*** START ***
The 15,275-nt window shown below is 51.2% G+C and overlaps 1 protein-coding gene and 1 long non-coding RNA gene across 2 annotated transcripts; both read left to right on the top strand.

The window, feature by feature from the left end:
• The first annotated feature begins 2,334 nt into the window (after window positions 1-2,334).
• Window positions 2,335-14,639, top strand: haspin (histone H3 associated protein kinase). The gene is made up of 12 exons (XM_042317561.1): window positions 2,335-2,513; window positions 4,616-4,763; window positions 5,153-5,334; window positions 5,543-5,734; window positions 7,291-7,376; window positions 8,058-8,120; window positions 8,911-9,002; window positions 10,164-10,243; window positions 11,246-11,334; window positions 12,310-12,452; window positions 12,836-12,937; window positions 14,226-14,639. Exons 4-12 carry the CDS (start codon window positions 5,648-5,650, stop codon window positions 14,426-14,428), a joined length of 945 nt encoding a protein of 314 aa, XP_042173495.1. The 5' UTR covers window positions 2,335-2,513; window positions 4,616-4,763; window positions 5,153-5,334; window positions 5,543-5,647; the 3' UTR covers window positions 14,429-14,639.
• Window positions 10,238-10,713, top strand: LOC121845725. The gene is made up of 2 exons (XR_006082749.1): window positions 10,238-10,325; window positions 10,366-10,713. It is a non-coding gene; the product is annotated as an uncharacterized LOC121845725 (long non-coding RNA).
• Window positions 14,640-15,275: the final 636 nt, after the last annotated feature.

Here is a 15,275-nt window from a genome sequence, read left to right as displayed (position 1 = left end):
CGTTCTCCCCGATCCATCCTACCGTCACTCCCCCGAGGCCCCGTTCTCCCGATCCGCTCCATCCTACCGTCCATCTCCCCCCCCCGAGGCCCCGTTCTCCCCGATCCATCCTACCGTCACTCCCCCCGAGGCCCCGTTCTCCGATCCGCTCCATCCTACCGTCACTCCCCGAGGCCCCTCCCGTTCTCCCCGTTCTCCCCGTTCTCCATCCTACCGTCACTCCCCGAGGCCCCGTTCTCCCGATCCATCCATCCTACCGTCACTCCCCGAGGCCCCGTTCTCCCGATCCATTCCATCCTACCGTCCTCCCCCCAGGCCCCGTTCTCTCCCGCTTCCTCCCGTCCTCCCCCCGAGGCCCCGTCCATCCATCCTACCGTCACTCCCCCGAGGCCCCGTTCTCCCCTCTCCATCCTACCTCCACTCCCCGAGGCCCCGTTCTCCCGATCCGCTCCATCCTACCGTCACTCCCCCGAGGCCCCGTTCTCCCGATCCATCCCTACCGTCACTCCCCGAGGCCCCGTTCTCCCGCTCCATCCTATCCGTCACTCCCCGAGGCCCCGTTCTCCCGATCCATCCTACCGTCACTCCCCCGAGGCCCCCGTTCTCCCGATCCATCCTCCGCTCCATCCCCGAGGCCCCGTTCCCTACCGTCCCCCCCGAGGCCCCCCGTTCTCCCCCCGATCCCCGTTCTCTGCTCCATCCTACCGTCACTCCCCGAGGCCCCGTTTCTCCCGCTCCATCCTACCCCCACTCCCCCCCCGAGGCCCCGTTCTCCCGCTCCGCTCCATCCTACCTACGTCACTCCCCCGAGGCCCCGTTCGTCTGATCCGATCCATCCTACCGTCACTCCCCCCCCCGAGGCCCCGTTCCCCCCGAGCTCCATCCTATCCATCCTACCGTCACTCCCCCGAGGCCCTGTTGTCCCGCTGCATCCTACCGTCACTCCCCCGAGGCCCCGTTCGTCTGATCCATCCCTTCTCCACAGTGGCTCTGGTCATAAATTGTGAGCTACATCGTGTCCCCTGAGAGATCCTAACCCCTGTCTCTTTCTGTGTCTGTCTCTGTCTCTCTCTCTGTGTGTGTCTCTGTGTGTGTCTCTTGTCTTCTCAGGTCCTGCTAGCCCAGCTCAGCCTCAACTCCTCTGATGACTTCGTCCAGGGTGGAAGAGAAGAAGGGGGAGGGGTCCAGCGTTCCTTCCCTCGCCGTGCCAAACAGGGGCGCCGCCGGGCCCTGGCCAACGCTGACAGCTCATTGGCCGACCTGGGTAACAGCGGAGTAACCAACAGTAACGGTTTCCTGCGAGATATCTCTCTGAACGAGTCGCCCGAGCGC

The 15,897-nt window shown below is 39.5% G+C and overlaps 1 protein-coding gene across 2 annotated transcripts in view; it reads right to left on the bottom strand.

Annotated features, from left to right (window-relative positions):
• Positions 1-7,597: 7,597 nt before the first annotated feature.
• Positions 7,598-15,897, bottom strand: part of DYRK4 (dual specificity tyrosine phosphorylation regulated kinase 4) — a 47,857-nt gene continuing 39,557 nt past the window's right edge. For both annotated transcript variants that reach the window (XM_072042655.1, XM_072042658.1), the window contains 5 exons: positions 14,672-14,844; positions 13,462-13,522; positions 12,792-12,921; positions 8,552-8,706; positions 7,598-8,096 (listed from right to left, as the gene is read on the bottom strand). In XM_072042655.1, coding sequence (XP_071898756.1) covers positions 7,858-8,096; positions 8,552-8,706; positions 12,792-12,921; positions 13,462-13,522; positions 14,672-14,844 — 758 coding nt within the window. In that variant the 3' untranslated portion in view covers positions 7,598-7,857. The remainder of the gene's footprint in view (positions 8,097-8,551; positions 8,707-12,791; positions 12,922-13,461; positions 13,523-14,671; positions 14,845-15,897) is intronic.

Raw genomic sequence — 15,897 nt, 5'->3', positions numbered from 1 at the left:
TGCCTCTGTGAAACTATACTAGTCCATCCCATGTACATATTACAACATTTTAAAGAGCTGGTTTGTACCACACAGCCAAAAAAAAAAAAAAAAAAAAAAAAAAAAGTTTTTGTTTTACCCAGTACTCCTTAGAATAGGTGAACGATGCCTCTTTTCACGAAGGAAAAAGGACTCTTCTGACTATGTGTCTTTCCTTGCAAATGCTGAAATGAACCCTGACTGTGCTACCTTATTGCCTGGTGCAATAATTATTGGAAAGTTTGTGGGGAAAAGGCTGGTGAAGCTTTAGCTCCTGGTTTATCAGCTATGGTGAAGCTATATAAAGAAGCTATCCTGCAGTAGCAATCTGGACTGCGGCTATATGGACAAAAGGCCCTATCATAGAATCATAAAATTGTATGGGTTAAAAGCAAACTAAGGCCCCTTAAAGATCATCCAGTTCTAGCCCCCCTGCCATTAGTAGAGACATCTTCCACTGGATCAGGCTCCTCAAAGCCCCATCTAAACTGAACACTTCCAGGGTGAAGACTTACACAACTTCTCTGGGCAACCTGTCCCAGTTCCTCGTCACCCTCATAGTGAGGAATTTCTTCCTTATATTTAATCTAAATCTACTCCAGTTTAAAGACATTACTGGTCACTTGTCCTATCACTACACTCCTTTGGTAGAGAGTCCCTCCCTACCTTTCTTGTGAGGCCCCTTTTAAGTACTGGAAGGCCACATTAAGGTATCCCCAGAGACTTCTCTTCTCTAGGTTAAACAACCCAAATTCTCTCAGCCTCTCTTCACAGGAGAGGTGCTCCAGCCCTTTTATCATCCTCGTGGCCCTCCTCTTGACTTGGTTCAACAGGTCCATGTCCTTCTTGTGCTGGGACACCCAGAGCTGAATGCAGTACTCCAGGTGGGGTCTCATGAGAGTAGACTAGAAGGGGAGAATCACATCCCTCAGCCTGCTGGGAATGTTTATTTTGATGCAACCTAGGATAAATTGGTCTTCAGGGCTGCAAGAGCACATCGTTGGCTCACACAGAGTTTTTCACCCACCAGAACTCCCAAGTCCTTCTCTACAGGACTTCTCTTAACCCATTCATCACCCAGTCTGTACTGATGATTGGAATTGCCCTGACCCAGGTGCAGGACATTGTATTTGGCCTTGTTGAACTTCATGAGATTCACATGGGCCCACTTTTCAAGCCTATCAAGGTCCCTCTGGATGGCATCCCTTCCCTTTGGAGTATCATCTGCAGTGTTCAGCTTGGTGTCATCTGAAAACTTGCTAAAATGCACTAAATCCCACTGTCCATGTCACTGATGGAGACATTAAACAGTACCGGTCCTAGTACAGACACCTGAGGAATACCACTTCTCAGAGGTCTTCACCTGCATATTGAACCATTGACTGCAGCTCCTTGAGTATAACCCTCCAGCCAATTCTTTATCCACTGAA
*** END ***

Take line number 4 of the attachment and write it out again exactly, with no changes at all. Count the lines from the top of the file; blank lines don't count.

• Window positions 2,335-14,639, top strand: haspin (histone H3 associated protein kinase). The gene is made up of 12 exons (XM_042317561.1): window positions 2,335-2,513; window positions 4,616-4,763; window positions 5,153-5,334; window positions 5,543-5,734; window positions 7,291-7,376; window positions 8,058-8,120; window positions 8,911-9,002; window positions 10,164-10,243; window positions 11,246-11,334; window positions 12,310-12,452; window positions 12,836-12,937; window positions 14,226-14,639. Exons 4-12 carry the CDS (start codon window positions 5,648-5,650, stop codon window positions 14,426-14,428), a joined length of 945 nt encoding a protein of 314 aa, XP_042173495.1. The 5' UTR covers window positions 2,335-2,513; window positions 4,616-4,763; window positions 5,153-5,334; window positions 5,543-5,647; the 3' UTR covers window positions 14,429-14,639.